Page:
Number of Homeless Vets In NC Drops


June 27, 2016

RALEIGH — The number of homeless veterans in North Carolina has reached a record low according to a new report by Governor Pat McCrory’s Department of Military and Veterans Affairs. North Carolina homeless veterans fell from 1,092 in 2015 to 888 in 2016, a 19 percent reduction over the year and a 37 percent reduction from 2012.

Additionally, from 2015 to 2016, the number of chronically homeless veterans who experience enduring image of american flaghomelessness and have a disabling condition declined by 45 percent.

“Supporting our veterans has been a top priority, especially those facing homelessness,”¬†said Governor McCrory in a press release.¬†“Through new initiatives and a revamped veterans resource guide, we have sought to connect those who have served our country and their families with health care, education, jobs and other services they deserve. These efforts are paying off by getting veterans off the streets and helping to cut the unemployment rate among veterans in half.”

In June 2015, Governor McCrory announced a statewide strategy to end veteran homelessness in North Carolina. As part of meeting this goal, Governor McCrory’s Working Group on Veterans and Their Families was presented with a report on North Carolina’s efforts to combat veteran homelessness. The report, which was prepared by the North Carolina Department of Military and Veterans Affairs and the North Carolina Coalition to End Homelessness, shows that the governor’s comprehensive strategy to end veteran homelessness in the state is producing significant results.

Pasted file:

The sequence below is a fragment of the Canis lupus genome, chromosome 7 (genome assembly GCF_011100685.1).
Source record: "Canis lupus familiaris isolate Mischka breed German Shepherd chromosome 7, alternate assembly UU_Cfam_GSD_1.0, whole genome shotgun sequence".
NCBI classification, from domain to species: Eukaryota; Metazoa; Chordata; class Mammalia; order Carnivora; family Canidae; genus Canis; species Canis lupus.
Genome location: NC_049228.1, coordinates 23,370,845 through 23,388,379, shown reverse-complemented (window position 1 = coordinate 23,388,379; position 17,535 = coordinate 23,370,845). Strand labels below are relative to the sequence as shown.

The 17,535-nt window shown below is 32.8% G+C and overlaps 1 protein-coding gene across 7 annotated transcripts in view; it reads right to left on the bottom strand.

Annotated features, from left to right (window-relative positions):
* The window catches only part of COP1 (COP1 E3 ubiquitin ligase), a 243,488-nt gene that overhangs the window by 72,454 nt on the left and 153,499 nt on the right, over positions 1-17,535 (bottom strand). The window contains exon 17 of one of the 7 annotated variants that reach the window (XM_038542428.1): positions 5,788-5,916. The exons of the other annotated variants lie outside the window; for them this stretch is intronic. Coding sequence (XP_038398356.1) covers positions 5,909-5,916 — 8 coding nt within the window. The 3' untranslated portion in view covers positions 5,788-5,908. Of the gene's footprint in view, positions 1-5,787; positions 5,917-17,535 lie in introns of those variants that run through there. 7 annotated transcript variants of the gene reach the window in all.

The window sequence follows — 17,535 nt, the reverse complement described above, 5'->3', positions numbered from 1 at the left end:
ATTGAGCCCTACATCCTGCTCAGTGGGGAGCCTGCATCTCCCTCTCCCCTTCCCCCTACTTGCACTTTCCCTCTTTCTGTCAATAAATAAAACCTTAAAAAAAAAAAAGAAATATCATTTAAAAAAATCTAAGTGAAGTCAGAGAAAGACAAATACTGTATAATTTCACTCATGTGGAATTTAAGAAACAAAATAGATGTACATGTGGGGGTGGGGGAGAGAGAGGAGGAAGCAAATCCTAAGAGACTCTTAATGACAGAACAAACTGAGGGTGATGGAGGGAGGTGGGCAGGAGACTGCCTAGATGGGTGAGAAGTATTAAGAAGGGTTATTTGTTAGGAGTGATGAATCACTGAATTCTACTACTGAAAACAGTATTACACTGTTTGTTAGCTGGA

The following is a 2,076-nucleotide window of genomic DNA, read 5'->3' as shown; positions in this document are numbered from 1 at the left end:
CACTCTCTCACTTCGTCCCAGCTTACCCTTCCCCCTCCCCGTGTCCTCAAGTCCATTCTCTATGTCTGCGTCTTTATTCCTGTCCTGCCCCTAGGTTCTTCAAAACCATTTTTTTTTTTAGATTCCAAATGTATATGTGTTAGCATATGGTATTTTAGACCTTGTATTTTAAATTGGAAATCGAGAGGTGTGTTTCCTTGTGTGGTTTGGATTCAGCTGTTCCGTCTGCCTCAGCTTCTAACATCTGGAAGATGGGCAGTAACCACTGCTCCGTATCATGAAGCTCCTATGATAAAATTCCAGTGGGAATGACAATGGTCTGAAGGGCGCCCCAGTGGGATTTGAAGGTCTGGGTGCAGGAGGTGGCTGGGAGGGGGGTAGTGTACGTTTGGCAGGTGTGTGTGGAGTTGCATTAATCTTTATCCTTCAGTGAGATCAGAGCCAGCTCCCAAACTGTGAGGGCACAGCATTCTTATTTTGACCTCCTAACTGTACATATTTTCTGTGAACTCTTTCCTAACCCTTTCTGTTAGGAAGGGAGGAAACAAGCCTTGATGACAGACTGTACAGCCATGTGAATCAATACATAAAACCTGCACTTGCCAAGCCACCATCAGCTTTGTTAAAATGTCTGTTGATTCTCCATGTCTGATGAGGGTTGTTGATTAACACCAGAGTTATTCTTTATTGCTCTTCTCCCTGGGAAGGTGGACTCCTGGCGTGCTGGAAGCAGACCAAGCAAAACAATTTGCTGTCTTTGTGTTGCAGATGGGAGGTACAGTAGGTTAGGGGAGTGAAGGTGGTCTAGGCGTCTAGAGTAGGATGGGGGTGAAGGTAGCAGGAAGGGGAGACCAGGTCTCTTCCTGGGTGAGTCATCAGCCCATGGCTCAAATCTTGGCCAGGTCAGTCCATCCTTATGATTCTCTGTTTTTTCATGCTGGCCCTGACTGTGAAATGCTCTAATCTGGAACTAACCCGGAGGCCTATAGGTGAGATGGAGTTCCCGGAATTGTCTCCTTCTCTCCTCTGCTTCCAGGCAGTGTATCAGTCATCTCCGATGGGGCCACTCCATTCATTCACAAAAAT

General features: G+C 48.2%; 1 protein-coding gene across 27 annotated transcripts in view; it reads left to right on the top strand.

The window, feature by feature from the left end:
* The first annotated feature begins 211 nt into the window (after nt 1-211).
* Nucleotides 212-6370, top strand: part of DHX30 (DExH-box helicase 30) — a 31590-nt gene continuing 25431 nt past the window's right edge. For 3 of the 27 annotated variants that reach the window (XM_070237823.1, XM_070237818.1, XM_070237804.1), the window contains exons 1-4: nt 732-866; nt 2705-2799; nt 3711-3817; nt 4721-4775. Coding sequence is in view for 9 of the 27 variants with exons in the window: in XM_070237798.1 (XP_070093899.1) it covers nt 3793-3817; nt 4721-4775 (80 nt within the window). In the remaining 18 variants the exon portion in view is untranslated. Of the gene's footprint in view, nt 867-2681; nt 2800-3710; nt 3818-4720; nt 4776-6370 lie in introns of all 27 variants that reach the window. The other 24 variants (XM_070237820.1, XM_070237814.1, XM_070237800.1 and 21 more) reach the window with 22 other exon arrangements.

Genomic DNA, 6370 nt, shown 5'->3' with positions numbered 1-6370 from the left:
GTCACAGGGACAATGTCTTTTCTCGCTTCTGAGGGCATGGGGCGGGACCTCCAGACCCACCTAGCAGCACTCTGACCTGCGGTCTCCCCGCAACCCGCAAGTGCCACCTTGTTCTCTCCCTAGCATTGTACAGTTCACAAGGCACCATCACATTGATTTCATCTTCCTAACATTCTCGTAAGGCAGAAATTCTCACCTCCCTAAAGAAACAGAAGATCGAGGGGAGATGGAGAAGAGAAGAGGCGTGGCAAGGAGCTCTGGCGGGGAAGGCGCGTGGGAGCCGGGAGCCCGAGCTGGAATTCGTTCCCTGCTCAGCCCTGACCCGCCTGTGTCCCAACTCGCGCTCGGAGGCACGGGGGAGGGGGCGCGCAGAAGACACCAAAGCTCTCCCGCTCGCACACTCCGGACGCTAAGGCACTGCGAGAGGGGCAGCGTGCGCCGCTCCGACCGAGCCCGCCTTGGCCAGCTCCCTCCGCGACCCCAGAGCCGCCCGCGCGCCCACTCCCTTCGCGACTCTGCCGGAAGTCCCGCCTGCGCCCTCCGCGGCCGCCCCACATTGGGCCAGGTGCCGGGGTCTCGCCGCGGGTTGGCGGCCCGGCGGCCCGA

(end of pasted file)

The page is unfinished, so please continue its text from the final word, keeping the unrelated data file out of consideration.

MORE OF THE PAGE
In addition to outlining the decline in homeless veterans, the report also recommended innovative efforts to identify homeless veterans, build community-wide collaboration, engage the local service system, offer affordable housing options, prioritize chronically homeless veterans, and provide veterans with the type of housing and services that are specific to their individual needs.

The report is part of the Rapid Results Veteran Boot Camp initiative, a first-of-its-kind statewide training event held in Raleigh in February. The two-day event brought together teams from across the state to meet targets for combating veteran homelessness in local communities in a 100-day time frame. Counties participating in the initiative included Brunswick, Buncombe, Cleveland, Durham, Gaston, Lincoln, New Hanover, Onslow, Orange, Pender, Rowan and Wake Counties. The teams reconvened this week to present this report and share their successes and plans for sustainability. The initiative was guided by successful strategies implemented in Cumberland and Forsyth Counties, which were recognized in 2015 by the U.S. Interagency Council on Homelessness for their work in ending veteran homelessness.

The Rapid Results initiative, sponsored by the Department of Health and Human Services, is one of many programs the McCrory administration is coordinating through several departments and agencies to combat veteran homelessness.

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